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@bumy's fix worked for me ... but I was annoyed that despite having python3-pip installed on my newly installed Fedora 22, /usr/bin/pip3 wasn't present. So I copied /usr/bin/pip (the Python2.7 version) to /usr/bin/pip3 and modified the first line to be #!/usr/bin/python3 Now I can use pip3 as god intended ...


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After resetting Windows and reinstalling Python, the problem disappeared. However, after I reinstalled IPython and PyReadline the problem reemerged. Uninstalling PyReadline resolved all of my original problems, but I want to know if anyone else encountered a similar problem with different modules. Regardless, I will keep track of any other modules which ...


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In the past, when I was doing this from windows platform to any other system that supports a sshd or sftp, I used WinSCP which has very well written sync features. WinSCP can also be executed from the command line to watch a local directory and automatically push and/or pull files to a remote file system via SCP or SFTP protocols. The WinSCP solution is ...


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First, thank you very very much for this command because it solved to me a problem. Answering your question, you can make the iteration only 1, so the bash code will cancel in one iteration and then you can get the output using ">file.txt". And you can put all this code in a loop with 500 iterations or what you want.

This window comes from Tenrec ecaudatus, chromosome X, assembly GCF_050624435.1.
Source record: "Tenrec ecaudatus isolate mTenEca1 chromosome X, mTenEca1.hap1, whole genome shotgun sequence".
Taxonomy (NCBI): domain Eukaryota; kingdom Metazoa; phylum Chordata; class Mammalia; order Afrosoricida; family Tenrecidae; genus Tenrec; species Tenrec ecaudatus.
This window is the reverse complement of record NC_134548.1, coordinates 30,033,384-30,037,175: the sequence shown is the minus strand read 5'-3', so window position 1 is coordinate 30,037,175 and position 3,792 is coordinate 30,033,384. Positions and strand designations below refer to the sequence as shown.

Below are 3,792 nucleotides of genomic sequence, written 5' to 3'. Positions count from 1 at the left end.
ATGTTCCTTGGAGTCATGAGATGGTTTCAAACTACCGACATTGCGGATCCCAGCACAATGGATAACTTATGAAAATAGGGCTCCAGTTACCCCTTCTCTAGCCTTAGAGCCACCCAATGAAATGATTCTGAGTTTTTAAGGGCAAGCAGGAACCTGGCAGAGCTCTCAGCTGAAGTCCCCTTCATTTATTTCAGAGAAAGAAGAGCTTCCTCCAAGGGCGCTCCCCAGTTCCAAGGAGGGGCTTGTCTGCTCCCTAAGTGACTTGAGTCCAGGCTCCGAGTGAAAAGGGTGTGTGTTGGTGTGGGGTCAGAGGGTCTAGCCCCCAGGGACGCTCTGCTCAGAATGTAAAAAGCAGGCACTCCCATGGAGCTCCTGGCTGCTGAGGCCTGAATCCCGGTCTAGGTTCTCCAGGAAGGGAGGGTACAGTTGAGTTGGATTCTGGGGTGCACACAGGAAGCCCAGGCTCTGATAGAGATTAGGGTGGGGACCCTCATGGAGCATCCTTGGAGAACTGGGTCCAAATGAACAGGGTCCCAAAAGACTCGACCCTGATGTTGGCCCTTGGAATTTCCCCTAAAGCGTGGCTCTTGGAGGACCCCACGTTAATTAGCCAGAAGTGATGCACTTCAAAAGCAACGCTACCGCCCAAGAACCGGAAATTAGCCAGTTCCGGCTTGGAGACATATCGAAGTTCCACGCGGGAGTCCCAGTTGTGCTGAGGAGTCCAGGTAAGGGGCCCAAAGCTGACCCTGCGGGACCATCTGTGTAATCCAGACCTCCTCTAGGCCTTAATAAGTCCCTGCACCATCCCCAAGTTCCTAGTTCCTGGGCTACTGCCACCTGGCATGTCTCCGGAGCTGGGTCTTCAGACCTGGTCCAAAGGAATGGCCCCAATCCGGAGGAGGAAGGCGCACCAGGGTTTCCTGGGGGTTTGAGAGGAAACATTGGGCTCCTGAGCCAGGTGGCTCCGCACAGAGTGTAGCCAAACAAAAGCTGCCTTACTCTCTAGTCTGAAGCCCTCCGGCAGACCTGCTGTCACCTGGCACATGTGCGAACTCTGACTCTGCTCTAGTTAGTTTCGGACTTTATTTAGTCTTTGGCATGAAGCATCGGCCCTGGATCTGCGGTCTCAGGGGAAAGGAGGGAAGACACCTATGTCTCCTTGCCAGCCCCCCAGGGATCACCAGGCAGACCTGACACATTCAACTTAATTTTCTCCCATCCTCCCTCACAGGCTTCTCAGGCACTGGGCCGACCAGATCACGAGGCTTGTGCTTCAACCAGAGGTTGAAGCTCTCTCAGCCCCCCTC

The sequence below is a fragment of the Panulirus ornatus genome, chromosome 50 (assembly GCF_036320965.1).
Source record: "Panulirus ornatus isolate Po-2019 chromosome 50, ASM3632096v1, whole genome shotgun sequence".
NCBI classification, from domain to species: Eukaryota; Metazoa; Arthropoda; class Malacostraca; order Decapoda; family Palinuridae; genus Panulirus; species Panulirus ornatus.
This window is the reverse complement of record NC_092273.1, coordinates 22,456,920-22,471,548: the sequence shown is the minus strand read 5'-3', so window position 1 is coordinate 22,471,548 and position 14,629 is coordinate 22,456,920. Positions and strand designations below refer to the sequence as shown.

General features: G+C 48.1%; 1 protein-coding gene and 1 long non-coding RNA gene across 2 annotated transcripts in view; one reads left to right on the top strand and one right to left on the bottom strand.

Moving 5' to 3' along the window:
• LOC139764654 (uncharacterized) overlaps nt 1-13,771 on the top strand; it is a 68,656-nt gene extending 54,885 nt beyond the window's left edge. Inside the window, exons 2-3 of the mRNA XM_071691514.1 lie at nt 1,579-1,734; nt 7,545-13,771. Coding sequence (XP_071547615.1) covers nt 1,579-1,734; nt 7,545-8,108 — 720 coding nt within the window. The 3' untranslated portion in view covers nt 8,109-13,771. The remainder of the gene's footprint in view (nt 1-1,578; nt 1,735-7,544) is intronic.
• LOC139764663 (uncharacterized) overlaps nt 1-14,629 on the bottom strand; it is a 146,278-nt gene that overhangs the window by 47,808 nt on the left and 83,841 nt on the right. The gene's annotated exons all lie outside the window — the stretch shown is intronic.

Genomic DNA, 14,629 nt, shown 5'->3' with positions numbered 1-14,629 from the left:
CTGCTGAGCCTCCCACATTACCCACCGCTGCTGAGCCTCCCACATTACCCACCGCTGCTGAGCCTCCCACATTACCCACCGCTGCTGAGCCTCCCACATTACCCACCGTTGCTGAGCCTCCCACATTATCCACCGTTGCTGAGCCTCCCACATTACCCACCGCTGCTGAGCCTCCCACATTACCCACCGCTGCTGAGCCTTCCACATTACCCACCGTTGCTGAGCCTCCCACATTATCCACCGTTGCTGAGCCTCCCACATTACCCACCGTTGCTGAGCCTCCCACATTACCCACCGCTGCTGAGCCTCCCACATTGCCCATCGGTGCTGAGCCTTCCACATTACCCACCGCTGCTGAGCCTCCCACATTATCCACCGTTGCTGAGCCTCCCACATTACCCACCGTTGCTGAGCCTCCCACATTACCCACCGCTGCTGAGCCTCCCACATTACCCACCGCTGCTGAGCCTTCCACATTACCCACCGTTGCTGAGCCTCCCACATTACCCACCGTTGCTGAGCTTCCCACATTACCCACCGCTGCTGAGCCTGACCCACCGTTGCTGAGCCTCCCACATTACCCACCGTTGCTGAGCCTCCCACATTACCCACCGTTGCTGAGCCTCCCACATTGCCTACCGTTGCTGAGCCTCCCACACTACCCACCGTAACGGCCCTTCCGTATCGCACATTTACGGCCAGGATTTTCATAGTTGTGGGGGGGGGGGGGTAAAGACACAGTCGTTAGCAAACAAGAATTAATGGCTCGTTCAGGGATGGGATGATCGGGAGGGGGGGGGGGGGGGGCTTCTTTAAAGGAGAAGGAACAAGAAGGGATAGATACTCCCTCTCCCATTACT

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Anything to do with time you are better off putting in the script. import time start = datetime.date.today() <doing something> end = datetime.date.today() runtime=end - start output values to a log or database. Connect to your logging server over a secured connection like https making sure it is using TLS 1+ instead of SSL. Databases make ...


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Things are quite easy with a good regular expression utility. Certainly python can handle this, but JREPL.BAT can provide an even simpler solution. It is a pure script based utility (hybrid JScript/batch) that runs natively on any Windows machine. Simply copy the script into a folder that is listed within your PATH. I'm assuming each file name is <= 8 ...


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when you run which python and which pip what do you get? chances are they will be symlinks to other executables in /usr/bin/. If you update your symlinks or run python directly (ex /usr/bin/python2.7), you can have both version installed side by side. I would definitely recommend using python virtual environments in the future and avoid mucking with your ...


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You can consider the following piece of code, just a simple demo, did not handle any possible error. with open('test.txt', 'rb') as f1: with open('result.txt', 'a') as f2: for line in f1: if 'BA' not in line: cols = line.split() clip = line.split(':')[-1].split('.')[0].strip() if ...